Ask Eartha: A guide to sustainable spring cleaning
Special to the Daily
I have a bunch of old clothing and shoes that are in bad shape, so I don’t want to donate them to the thrift store. What are my other options? — Sydney, Breckenridge
It’s spring, and that means our closets are full of old battered clothes and shoes, our crawl spaces and garages full of paints and cleaners, our electronics are piling up in whatever space is available and expired medications are falling out of our medicine cabinets. This is the time of year that we can safely recycle of all those materials for free!
In the fall of 2014, Summit County voters passed ballot measure 1A, the Safety First Fund. Besides funding the Summit County Ambulance service and upgrading 9-1-1, the Safety First Fund provided money to improve the county’s water quality. How does this relate to recycling my household cleaners and medications? Well, a lot of that material ends up in our waterways because people flush liquids down the toilet assuming it will be cleaned up somewhere else down the line. While wastewater treatment facilities do a great job of cleaning up the water, the increased levels of hazardous materials in the system creates additional stress on equipment and puts employees at increased risk. If we trash those materials in the landfill or illegally dump them in the great outdoors, it’s more likely that they will make their way into the water system, causing public and wildlife safety issues.
So, the Safety First Fund provides the opportunity for Summit County residents to safely dispose of and recycle hazardous materials for free! Saturday, May 21 at the Summit Stage Bus Barn in Frisco, the county will be collecting electronic waste, household hazardous waste (HHW), textiles and pharmaceuticals for proper disposal. Just queue on up with your car full of materials you’re currently sitting on, and the county will do the rest! If you’re unable to make the event on Saturday, don’t worry. The Summit County Resource Allocation Park accepts these same materials Monday through Friday from 7:30 a.m. to 4 p.m. and Saturdays from 7:30 a.m. to 12 p.m.
What exactly is HHW? Household hazardous waste items include paints, stains, pesticides, fertilizers, cleansers, solvents, adhesives and mercury thermometers and switches. To properly dispose of them, materials must be in their original containers and/or clearly labeled. HHW items not accepted at the collection event include antifreeze, fluorescent bulbs, gasoline, kerosene, batteries and motor oil (These can be taken directly to the SCRAP Monday through Saturday). Items not accepted at the SCRAP or at the event include explosives, ammunition, infectious waste, propane tanks and radioactive materials.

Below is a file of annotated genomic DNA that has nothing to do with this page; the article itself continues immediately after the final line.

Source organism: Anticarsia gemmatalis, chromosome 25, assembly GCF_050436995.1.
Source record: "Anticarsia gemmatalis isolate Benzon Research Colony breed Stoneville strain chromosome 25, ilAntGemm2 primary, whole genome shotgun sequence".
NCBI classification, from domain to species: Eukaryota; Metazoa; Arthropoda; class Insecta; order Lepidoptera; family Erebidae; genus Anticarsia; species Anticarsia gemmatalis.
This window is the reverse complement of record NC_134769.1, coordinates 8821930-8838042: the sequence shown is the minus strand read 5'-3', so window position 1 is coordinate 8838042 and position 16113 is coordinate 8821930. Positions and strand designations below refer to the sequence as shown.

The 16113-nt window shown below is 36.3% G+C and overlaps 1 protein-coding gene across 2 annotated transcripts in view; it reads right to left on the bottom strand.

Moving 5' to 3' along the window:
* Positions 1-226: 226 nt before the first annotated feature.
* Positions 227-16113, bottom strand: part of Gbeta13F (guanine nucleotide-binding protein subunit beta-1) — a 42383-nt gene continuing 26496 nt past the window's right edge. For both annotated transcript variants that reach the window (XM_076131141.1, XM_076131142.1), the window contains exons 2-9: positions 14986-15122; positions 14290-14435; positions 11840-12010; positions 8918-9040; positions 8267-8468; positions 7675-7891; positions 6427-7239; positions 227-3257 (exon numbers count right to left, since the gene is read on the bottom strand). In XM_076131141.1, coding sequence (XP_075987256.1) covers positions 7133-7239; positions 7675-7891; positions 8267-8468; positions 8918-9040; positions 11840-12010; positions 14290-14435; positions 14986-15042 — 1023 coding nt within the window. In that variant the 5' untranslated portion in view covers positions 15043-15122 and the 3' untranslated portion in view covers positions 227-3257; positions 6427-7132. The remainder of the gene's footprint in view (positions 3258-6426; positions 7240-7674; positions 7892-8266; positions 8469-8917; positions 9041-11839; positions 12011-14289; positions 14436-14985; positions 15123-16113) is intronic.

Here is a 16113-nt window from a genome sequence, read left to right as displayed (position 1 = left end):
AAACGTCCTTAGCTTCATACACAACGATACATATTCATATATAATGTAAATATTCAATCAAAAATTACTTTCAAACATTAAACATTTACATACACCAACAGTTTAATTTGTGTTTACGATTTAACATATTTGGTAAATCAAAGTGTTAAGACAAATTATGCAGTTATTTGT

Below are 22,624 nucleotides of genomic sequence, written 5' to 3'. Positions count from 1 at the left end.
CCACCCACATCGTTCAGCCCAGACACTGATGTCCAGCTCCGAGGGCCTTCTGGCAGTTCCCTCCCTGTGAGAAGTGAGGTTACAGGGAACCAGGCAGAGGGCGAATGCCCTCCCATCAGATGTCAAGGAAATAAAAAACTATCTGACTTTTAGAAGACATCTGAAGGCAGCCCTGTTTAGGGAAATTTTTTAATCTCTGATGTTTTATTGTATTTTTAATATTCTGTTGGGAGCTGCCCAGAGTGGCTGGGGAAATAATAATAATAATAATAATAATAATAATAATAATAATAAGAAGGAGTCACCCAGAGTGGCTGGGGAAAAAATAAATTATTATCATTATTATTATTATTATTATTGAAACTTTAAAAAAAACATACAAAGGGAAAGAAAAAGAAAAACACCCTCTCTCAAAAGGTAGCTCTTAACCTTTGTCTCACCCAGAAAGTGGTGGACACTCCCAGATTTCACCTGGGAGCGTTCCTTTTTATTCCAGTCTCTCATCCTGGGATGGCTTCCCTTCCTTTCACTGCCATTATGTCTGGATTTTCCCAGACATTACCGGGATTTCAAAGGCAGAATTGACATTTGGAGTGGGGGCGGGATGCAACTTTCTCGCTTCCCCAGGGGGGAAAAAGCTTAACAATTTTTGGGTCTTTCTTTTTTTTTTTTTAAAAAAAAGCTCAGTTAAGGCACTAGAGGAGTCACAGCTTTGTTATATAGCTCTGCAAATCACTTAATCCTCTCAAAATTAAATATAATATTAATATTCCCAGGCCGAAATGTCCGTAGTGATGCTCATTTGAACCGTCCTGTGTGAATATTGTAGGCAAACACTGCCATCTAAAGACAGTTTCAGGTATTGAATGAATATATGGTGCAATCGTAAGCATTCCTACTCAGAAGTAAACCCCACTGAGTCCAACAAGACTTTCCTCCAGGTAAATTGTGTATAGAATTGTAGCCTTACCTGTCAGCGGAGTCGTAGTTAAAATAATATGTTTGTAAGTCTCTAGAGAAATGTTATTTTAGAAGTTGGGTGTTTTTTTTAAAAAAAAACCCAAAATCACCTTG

Electronics are pretty simple and include TVs, computers, tablets, printers, fax machines, phones and accessories. All personal data will be destroyed by a certified electronics recycler, so you can rest assured your information will not be compromised.
Bring your old medications, too. Expired or unused medications that are left in medicine cabinets are highly susceptible to misuse or abuse not to mention the water quality problems associated with flushing. More than 40 percent of Colorado teens say it’s easy to get prescription drugs from their parents’ medicine cabinets. Accepted pharmaceutical items include prescription medications, over-the-counter medications, medication samples, vitamins, prescribed narcotics, medicated lotions and ointments, inhalers, liquid medications in leak-proof containers and unopened transdermal skin patches. No sharps or medical waste, please.
New this year, the county will be accepting textiles. What is a textile? It includes worn-out clothes, shoes, accessories (e.g., hats, handbags, belts), towels, bedding, drapes and linens. Carpet and pillows are not accepted. Of course, we want to donate clothes in good condition to our local thrift stores; however, if your textiles are no longer wearable, this is a great place for them to go to be remade into dog beds, car parts, rags and other products.
Take the time to go through your crawl space, closets, garage and medicine cabinets to collect any old, outdated, overused and defunct material and bring it to the Summit Stage Bus Barn for collection. This is a service free to Summit County residents and greatly increases our public safety, water quality and sanity in our homes. For more information, visit www.highcountryconservation.org or call the center directly at (970) 668-5703.
Ask Eartha Steward is written by the staff at the High Country Conservation Center, a nonprofit organization dedicated to waste reduction and resource conservation. Submit questions to Eartha at firstname.lastname@example.org.
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